Machine learning algorithms can identify patterns and make predictions using cloud computing data lakes and data warehouses that clean (creating a single ‘source of truth’ in the data) and store huge amounts of data which enables the integration of multiple health care systems together. For the purpose of providing better and more targeted care to an individual’s electronic health record.      

Oncology and cancer research have gotten the most investment into precision medicine by studying cancer genetics. In some instances, cancer treatments can be suggested based on genetic drivers of the cancer and not on the physical location of the cancer itself within the patient’s body. Moffitt Cancer Center in Tampa, FL has been working on incorporating molecular genomics, demographics and trial outcomes to develop models for each patient. The use case.

Of precision medicine will not only lower the risks of using sometimes incompatible treatments and medicines but it also building a new solutions for fighting disease and delivering healthcare. A startup called Deep Genomics uses (AI) and the genome to determine the best drug therapies for each individual.   

As more healthcare organizations start to invest, experiment and integrate emerging technologies into their systems, traditional healthcare models will be disrupted and changed.

Conclusion

While there is plenty of use cases and evidence of the promising benefits of using (AL) and (ML) applications in the healthcare industry, and each year more VC funding continues to flow into the sector, there are still a bunch of challenges for healthcare and tech startups beyond the mere improvement of technology to address a large potential market.  Some of these challenges include:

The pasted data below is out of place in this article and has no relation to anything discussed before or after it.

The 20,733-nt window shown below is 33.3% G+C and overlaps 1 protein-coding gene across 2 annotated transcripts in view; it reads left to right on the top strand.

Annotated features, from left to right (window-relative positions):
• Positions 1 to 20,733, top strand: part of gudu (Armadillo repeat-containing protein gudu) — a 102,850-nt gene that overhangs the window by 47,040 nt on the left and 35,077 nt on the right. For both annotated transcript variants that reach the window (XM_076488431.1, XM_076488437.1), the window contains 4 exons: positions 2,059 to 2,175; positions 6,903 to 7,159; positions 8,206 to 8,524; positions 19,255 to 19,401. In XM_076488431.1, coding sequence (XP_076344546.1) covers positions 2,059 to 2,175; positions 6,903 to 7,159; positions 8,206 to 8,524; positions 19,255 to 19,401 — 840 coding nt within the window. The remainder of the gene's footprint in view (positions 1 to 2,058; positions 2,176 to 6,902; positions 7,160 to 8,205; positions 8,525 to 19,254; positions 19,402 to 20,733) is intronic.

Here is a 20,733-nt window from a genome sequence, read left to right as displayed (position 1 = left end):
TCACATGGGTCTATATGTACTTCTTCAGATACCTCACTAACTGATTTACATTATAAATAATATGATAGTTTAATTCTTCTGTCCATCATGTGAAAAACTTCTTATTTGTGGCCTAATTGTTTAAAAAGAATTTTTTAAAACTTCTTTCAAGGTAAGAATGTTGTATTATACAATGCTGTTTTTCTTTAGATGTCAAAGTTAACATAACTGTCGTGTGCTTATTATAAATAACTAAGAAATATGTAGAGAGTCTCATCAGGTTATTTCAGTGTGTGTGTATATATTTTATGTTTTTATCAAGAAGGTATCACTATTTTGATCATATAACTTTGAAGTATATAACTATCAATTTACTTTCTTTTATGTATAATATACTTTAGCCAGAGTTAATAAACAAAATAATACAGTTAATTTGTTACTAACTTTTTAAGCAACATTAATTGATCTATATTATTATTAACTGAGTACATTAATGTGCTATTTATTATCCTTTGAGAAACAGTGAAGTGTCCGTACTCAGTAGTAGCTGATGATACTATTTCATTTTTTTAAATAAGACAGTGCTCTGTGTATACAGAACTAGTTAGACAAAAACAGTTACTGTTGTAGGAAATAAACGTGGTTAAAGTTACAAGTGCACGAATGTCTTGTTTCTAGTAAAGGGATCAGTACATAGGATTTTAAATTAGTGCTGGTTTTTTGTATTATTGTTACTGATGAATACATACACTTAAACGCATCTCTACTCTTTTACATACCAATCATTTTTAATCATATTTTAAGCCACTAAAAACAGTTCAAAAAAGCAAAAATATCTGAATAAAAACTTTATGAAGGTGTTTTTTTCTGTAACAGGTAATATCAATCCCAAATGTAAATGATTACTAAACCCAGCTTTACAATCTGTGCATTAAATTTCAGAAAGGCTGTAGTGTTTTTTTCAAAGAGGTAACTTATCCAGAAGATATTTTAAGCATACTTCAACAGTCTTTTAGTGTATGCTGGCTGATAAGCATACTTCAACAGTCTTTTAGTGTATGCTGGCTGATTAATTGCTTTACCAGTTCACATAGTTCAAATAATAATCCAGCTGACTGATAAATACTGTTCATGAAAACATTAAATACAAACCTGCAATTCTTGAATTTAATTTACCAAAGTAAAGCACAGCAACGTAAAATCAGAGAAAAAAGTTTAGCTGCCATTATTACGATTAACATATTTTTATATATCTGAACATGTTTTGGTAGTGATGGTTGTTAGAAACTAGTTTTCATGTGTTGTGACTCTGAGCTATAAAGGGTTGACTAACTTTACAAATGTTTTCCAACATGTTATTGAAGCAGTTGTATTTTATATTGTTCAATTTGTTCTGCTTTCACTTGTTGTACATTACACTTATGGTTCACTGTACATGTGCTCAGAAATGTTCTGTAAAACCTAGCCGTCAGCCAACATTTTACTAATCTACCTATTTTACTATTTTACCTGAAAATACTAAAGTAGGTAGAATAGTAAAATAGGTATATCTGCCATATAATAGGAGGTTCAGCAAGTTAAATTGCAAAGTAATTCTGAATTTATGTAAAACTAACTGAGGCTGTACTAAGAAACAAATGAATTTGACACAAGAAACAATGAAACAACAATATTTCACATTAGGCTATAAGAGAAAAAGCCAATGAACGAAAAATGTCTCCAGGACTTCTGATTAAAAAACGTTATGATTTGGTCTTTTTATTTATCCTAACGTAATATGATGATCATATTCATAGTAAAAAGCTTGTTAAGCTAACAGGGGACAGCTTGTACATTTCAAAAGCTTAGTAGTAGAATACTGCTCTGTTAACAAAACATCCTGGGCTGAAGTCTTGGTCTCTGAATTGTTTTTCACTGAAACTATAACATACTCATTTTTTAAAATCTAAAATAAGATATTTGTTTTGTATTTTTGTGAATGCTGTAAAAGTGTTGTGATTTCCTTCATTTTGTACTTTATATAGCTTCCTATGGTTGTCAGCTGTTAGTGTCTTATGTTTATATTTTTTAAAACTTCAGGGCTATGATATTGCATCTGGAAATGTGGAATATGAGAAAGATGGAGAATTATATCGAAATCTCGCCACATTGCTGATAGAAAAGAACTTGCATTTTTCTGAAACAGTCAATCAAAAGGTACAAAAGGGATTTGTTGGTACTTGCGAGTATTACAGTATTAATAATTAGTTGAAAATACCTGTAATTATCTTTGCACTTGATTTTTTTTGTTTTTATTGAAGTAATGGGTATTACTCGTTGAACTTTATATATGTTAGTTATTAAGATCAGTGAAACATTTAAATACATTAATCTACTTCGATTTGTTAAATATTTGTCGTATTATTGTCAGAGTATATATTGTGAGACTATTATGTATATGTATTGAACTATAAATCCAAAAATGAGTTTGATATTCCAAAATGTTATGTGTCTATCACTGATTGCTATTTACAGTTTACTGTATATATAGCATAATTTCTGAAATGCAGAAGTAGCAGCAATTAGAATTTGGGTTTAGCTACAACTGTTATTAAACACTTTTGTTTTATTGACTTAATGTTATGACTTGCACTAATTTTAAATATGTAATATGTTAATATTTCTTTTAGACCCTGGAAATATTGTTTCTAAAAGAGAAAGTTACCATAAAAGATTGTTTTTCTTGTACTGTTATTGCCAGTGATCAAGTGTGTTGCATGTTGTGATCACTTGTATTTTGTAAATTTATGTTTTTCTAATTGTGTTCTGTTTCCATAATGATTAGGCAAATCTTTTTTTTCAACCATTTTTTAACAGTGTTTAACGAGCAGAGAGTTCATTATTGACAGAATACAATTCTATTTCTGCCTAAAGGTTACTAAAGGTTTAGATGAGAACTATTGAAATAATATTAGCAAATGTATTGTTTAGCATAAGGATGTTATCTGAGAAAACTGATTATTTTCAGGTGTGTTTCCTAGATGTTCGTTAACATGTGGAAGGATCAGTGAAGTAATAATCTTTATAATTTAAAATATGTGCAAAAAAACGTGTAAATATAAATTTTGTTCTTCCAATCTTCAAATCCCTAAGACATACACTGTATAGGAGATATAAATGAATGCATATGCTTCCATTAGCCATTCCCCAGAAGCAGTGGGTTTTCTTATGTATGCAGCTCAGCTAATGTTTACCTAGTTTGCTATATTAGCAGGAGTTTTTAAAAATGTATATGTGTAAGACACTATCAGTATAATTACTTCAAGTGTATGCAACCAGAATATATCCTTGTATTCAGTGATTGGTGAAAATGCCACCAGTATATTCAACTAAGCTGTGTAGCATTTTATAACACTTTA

• Getting widespread adoption
  • Implementation of these tools
  • The healthcare ecosystem
  • Regulations
  • Current business models
  • Incentive alignments with the Payer-payee relationships 

Healthcare organizations have to learn to trust algorithms to use them, meaning they using want to see clinical validations of them. As of now some are still cautious or hesitant about going into a full force adoption of (AI) tools without having a large body of proof that verifies the outcomes.

It’s not just the doctors who are skeptical, according to a digital health survey conducted by Accenture, around 25% of the respondents are not ready to use (AI) powered health services. With many citing they had some concerns about the technology, ranging from simply not understanding how (AI) works or that they fear the technology will truly understand them.

Another challenge to widespread adoption of (AI) in healthcare is scalability problems. The proof of concept (POC) or pilot programs that are often tested with a limited scope may not be quite ready to be rolled out or adapted to large scale institutions. Another issue is that advanced (AI) technology solutions at the moment might be a little too costly for the smaller regional and rural healthcare facility organizations, or at least initially.

Finally given the huge scale of, and diverse range of stakeholders involved in, the current health industry, anticipate some push and pull as (AI) disrupts and revolutionizes healthcare operations and treatments for healthcare executives, clinical practitioners and patients alike. The future is looking promising, Morgan Stanley estimates that the global market for AI in healthcare could surge from $1.3 billion today to $10 billion by 2024, growing at an annual compound rate of 40%. You can subscribe and listen to my Dive With Data podcast interview with Vijay Venkatesan, Chief Analytics Officer of Horizon Blue Cross Blue Shield of New Jersey about “How Data Analytics Can Be Used in the Healthcare Industry to Improve Patient Care.”